This week, our team was immersed in all things that go boom. A group of researchers in New Mexico is planning to ignite several kinds of crude oil to determine whether some fireballs are more dangerous than others. A new paper found that bombardier beetles can survive being swallowed by causing explosions inside the stomachs of toads that try to eat them. Pajamas have roots in the zeppelin bombings of World War I, when midnight evacuations forced Londoners to get innovative with their sleepwear. And despite Elon Musk’s worst fears, there’s at least one thing that didn’t blow up: During its first test flight, SpaceX’s Falcon Heavy and its gimmicky payload stayed perfectly intact.

Can you remember the other key facts from this week’s science, technology, and health coverage? Test your knowledge below:

1. In 2017, the U.S. ____________ industry lost nearly 10,000 jobs.

Scroll down for the answer, or find it here.

2. Before city planners started draining New Orleans in the 1800s, ____________ percent of the city’s land was above sea level.

Scroll down for the answer, or find it here.

3. After gaining the ability to clone themselves, a species of ____________ is spreading across the globe.

Scroll down for the answer, or find it here.

Answers: solar / 100 / crayfish

Look Back

From our April 1920 issue, Frank Tannenbaum describes the prison system’s “continuous and universal” cruelties:

The whole administrative organization of the jail is centered on keeping the men inside the walls. Men in prison are always counted. They are counted morning, noon and night. They are counted when they rise, when they eat, when they work, and when they sleep. Like a miser hovering over his jingling coins, the warden and the keepers are con­stantly on edge about the safety of their charges—a safety of numbers first, of well-being afterwards ...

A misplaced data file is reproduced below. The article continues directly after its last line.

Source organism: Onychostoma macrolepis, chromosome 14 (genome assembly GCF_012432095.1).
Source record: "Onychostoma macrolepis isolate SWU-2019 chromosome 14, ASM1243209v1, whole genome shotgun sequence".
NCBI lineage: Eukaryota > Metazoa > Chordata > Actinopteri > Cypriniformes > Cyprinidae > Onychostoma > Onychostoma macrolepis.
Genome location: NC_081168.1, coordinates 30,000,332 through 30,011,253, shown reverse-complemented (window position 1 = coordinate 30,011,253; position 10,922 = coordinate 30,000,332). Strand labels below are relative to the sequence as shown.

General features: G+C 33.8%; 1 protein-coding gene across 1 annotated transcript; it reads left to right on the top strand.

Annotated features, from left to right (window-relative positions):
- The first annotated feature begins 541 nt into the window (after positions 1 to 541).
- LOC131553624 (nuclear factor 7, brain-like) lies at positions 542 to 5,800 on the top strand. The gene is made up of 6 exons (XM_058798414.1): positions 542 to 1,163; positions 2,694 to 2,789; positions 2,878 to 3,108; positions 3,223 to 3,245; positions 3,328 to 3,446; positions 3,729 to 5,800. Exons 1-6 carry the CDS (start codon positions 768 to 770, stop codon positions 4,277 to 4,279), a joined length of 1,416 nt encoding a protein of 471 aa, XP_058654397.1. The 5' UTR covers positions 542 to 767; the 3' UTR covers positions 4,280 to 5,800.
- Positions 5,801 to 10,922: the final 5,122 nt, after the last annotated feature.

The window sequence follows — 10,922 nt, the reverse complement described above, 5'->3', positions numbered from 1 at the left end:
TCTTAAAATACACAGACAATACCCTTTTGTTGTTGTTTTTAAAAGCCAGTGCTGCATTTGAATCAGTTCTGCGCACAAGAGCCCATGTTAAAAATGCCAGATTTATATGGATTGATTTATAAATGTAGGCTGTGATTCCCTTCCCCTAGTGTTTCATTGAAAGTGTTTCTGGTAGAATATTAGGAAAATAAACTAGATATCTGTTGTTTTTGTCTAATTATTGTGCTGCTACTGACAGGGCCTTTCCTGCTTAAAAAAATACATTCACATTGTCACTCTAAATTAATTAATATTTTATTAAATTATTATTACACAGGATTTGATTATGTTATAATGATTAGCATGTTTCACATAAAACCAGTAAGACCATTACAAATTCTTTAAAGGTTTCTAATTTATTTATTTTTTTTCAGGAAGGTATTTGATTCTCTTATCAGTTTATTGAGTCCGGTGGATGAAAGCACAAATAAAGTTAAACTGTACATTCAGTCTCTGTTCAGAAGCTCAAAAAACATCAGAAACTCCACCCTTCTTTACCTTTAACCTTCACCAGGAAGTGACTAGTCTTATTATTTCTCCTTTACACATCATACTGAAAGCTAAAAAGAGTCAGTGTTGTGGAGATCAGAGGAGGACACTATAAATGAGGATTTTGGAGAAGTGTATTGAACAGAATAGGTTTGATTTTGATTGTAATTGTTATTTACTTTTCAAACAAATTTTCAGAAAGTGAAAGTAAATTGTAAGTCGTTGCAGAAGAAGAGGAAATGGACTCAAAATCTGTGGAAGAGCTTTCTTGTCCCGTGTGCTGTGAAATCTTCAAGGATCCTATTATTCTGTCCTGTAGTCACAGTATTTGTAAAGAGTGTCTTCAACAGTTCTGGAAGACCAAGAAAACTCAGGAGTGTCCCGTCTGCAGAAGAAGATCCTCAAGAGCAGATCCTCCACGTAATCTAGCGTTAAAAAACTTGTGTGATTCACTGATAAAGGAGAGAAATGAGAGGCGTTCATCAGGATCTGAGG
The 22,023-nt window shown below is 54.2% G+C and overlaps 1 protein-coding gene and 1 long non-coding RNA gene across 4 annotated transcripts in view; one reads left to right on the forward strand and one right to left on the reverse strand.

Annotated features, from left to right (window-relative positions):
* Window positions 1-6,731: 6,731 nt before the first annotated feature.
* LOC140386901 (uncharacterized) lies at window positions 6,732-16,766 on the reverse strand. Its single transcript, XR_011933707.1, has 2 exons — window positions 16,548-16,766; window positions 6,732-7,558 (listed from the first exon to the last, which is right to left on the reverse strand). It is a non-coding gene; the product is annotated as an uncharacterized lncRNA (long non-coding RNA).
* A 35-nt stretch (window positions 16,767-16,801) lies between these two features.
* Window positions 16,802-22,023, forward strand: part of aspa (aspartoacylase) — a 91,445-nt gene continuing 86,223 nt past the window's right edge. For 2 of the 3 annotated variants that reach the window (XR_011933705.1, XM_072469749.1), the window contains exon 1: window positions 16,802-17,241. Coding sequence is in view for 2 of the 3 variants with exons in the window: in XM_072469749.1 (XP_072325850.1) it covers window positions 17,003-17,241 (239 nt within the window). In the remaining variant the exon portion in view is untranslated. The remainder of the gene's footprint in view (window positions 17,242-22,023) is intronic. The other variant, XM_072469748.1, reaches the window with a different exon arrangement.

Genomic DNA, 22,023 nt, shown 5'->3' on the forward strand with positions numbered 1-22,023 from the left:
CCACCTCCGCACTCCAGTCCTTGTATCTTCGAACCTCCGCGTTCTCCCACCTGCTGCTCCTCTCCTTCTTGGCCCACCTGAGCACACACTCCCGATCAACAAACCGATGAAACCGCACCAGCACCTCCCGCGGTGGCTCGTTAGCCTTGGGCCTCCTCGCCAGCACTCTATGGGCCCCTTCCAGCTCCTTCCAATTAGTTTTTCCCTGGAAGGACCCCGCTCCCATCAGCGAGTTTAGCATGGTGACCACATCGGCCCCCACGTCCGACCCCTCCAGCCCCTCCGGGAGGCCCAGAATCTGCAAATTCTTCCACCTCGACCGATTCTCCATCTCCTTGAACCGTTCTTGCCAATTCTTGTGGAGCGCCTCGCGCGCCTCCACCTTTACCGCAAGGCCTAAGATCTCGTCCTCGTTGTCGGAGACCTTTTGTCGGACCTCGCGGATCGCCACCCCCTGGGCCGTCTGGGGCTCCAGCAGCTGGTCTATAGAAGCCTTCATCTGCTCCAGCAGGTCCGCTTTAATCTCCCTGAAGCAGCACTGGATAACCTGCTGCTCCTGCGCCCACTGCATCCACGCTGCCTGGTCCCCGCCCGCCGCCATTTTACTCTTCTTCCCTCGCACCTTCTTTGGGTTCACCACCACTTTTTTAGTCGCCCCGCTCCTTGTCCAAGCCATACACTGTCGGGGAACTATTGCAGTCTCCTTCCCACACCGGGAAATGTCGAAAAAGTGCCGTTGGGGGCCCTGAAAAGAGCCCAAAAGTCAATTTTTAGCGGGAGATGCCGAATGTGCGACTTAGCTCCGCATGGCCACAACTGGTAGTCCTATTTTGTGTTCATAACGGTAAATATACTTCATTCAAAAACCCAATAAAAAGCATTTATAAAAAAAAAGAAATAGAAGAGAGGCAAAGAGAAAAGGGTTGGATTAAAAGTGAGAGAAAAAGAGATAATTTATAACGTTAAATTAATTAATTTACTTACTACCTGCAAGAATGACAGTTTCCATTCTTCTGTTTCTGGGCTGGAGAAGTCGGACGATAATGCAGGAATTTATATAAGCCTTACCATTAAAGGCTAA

The warden is human. Being human, he is strongly inclined to follow the path of least resistance. And the path of least resistance, in the light of the ordinary understanding of a prison warden, is to make jail-breaking hard, by making the individual prisoner helpless.

Read more here, and watch an Atlantic documentary on life inside one of America’s largest modern-day prisons here.

Reader Response

In January, Vann R. Newkirk II wrote about how backlash to Martin Luther King Jr. and the civil-rights movement laid the groundwork for the rise of Trumpism. Linda S. says the article “helped me see a lot of things”:

I’m a 70-year-old white lady who left the U.S. for good to go live in Canada (though I didn’t know that at the time) in late August 1968, right after the Democratic National Convention, in Chicago, and the riots that went with it. The first day I had ever seen Canada was the day Martin Luther King Jr. was murdered. Driving eastward across Ontario, 45 minutes after we had passed through the tunnel from Detroit, my friend and I heard on the car radio that the border had been closed behind us because of the spreading riots. That night I sat with friends in a living room in Kitchener watching big cities burn on the 11 o’clock news. I was 20 years old, and it felt so weird to be in a country that wasn’t at war—with itself or with half of Vietnam—and to be shut out of a country that was.

Read more from Linda here, revisit the year 1968 with us here, and respond to Atlantic articles via


Colors neglected, schools subverted, stalemate broken, markets misunderstood.

Time of Your Life

Happy birthday to Ikram’s brother Zakaria (a year younger than Wikipedia); to Joni (eight years older than the moon landing); to Carol (a year younger than sunscreen); and to Walter (twice the age of CD players).